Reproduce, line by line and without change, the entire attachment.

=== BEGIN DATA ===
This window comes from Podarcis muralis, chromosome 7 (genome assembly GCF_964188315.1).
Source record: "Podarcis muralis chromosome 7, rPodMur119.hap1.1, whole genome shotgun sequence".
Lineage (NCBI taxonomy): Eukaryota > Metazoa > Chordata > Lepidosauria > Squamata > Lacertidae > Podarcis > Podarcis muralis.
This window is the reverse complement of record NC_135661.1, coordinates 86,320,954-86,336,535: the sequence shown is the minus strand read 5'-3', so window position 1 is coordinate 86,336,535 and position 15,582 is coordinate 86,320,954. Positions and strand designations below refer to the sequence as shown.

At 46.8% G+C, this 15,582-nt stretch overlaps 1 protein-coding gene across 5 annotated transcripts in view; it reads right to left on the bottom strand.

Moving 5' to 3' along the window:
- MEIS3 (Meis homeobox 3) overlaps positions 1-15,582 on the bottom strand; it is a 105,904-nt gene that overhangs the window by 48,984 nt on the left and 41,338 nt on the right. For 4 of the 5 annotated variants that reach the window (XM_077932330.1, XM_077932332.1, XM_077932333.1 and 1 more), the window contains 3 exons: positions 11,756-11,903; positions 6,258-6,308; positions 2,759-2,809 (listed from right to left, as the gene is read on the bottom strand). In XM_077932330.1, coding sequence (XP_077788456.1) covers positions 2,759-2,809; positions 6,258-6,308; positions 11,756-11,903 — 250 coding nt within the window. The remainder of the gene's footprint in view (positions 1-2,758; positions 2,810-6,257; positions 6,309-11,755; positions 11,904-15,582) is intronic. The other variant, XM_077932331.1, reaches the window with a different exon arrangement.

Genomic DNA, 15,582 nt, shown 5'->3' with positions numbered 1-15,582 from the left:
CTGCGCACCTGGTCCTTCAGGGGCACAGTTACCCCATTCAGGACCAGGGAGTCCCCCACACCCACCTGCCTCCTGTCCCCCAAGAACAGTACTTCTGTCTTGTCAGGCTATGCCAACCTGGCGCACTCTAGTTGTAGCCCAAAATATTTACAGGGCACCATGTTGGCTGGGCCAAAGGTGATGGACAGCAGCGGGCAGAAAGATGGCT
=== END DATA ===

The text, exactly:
This window comes from Podarcis muralis, chromosome 7 (genome assembly GCF_964188315.1).
Source record: "Podarcis muralis chromosome 7, rPodMur119.hap1.1, whole genome shotgun sequence".
Lineage (NCBI taxonomy): Eukaryota > Metazoa > Chordata > Lepidosauria > Squamata > Lacertidae > Podarcis > Podarcis muralis.
This window is the reverse complement of record NC_135661.1, coordinates 86,320,954-86,336,535: the sequence shown is the minus strand read 5'-3', so window position 1 is coordinate 86,336,535 and position 15,582 is coordinate 86,320,954. Positions and strand designations below refer to the sequence as shown.

At 46.8% G+C, this 15,582-nt stretch overlaps 1 protein-coding gene across 5 annotated transcripts in view; it reads right to left on the bottom strand.

Moving 5' to 3' along the window:
- MEIS3 (Meis homeobox 3) overlaps positions 1-15,582 on the bottom strand; it is a 105,904-nt gene that overhangs the window by 48,984 nt on the left and 41,338 nt on the right. For 4 of the 5 annotated variants that reach the window (XM_077932330.1, XM_077932332.1, XM_077932333.1 and 1 more), the window contains 3 exons: positions 11,756-11,903; positions 6,258-6,308; positions 2,759-2,809 (listed from right to left, as the gene is read on the bottom strand). In XM_077932330.1, coding sequence (XP_077788456.1) covers positions 2,759-2,809; positions 6,258-6,308; positions 11,756-11,903 — 250 coding nt within the window. The remainder of the gene's footprint in view (positions 1-2,758; positions 2,810-6,257; positions 6,309-11,755; positions 11,904-15,582) is intronic. The other variant, XM_077932331.1, reaches the window with a different exon arrangement.

Genomic DNA, 15,582 nt, shown 5'->3' with positions numbered 1-15,582 from the left:
CTGCGCACCTGGTCCTTCAGGGGCACAGTTACCCCATTCAGGACCAGGGAGTCCCCCACACCCACCTGCCTCCTGTCCCCCAAGAACAGTACTTCTGTCTTGTCAGGCTATGCCAACCTGGCGCACTCTAGTTGTAGCCCAAAATATTTACAGGGCACCATGTTGGCTGGGCCAAAGGTGATGGACAGCAGCGGGCAGAAAGATGGCT